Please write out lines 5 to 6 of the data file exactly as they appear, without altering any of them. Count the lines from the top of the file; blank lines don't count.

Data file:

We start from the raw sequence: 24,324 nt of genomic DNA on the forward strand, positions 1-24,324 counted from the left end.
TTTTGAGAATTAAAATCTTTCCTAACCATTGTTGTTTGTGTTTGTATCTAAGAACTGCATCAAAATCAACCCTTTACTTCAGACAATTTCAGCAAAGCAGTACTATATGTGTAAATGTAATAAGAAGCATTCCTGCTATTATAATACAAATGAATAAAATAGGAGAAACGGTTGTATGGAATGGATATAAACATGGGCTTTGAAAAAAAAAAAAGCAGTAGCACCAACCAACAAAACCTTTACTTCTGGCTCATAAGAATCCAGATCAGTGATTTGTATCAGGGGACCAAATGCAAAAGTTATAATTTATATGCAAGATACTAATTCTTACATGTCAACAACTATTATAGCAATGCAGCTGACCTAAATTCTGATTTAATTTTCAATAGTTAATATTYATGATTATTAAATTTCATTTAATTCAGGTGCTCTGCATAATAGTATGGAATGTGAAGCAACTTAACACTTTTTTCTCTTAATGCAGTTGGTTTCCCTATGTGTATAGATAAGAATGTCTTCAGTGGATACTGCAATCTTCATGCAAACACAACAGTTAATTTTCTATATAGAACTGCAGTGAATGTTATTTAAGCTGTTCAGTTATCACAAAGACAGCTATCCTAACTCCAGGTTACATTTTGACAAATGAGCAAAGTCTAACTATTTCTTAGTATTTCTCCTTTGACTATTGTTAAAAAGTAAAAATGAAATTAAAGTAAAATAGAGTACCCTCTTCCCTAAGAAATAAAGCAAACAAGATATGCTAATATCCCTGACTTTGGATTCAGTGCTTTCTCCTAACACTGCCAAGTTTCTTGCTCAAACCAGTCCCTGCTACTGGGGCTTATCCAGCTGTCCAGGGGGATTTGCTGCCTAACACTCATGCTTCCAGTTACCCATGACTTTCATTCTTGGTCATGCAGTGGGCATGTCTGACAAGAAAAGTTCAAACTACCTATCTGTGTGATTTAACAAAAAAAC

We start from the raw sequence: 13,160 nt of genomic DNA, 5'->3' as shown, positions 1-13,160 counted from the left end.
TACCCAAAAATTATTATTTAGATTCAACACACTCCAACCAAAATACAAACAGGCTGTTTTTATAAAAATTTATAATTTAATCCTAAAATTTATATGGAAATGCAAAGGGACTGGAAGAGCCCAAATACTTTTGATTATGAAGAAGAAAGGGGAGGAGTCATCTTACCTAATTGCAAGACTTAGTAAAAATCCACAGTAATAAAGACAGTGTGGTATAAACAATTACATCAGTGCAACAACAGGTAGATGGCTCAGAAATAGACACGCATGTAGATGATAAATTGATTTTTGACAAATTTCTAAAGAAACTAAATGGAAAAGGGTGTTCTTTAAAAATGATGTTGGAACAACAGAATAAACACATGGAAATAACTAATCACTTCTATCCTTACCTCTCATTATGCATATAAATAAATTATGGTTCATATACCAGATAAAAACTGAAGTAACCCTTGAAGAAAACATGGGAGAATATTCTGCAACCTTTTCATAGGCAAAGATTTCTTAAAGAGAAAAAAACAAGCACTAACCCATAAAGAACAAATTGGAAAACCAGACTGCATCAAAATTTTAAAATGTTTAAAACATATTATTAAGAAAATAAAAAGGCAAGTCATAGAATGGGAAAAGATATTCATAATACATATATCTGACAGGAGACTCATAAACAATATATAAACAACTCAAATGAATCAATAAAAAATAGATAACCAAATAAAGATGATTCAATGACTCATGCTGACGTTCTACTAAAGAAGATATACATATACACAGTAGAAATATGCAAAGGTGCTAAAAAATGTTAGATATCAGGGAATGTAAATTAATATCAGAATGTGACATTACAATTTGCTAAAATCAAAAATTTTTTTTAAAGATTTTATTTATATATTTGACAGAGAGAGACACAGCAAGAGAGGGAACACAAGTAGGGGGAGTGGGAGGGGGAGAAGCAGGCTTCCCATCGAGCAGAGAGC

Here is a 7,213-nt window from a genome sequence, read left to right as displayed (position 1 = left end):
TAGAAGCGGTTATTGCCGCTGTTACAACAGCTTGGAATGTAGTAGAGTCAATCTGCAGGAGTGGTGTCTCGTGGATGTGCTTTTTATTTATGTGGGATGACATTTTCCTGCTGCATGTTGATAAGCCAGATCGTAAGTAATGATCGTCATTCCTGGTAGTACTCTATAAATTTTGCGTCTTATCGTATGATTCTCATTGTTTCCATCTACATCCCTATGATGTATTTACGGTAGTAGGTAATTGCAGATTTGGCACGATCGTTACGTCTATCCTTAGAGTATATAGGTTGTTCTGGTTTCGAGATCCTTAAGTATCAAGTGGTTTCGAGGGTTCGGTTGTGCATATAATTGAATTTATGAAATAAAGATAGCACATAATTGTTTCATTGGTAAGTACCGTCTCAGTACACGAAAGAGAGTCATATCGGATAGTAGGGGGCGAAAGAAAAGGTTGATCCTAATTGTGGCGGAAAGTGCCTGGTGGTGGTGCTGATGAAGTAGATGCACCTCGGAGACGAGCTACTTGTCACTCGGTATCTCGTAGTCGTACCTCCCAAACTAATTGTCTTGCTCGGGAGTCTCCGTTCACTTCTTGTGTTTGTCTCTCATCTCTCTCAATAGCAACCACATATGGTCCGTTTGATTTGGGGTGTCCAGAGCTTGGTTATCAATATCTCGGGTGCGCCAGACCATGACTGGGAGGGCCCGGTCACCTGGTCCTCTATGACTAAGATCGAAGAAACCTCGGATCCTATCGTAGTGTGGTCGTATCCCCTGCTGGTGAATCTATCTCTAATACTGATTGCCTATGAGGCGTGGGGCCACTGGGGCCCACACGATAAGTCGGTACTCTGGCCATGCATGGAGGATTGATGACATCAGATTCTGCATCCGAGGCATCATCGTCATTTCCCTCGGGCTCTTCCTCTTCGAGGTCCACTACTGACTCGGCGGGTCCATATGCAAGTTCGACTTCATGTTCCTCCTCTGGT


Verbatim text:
Here is a 7,213-nt window from a genome sequence, read left to right as displayed (position 1 = left end):
TAGAAGCGGTTATTGCCGCTGTTACAACAGCTTGGAATGTAGTAGAGTCAATCTGCAGGAGTGGTGTCTCGTGGATGTGCTTTTTATTTATGTGGGATGACATTTTCCTGCTGCATGTTGATAAGCCAGATCGTAAGTAATGATCGTCATTCCTGGTAGTACTCTATAAATTTTGCGTCTTATCGTATGATTCTCATTGTTTCCATCTACATCCCTATGATGTATTTACGGTAGTAGGTAATTGCAGATTTGGCACGATCGTTACGTCTATCCTTAGAGTATATAGGTTGTTCTGGTTTCGAGATCCTTAAGTATCAAGTGGTTTCGAGGGTTCGGTTGTGCATATAATTGAATTTATGAAATAAAGATAGCACATAATTGTTTCATTGGTAAGTACCGTCTCAGTACACGAAAGAGAGTCATATCGGATAGTAGGGGGCGAAAGAAAAGGTTGATCCTAATTGTGGCGGAAAGTGCCTGGTGGTGGTGCTGATGAAGTAGATGCACCTCGGAGACGAGCTACTTGTCACTCGGTATCTCGTAGTCGTACCTCCCAAACTAATTGTCTTGCTCGGGAGTCTCCGTTCACTTCTTGTGTTTGTCTCTCATCTCTCTCAATAGCAACCACATATGGTCCGTTTGATTTGGGGTGTCCAGAGCTTGGTTATCAATATCTCGGGTGCGCCAGACCATGACTGGGAGGGCCCGGTCACCTGGTCCTCTATGACTAAGATCGAAGAAACCTCGGATCCTATCGTAGTGTGGTCGTATCCCCTGCTGGTGAATCTATCTCTAATACTGATTGCCTATGAGGCGTGGGGCCACTGGGGCCCACACGATAAGTCGGTACTCTGGCCATGCATGGAGGATTGATGACATCAGATTCTGCATCCGAGGCATCATCGTCATTTCCCTCGGGCTCTTCCTCTTCGAGGTCCACTACTGACTCGGCGGGTCCATATGCAAGTTCGACTTCATGTTCCTCCTCTGGT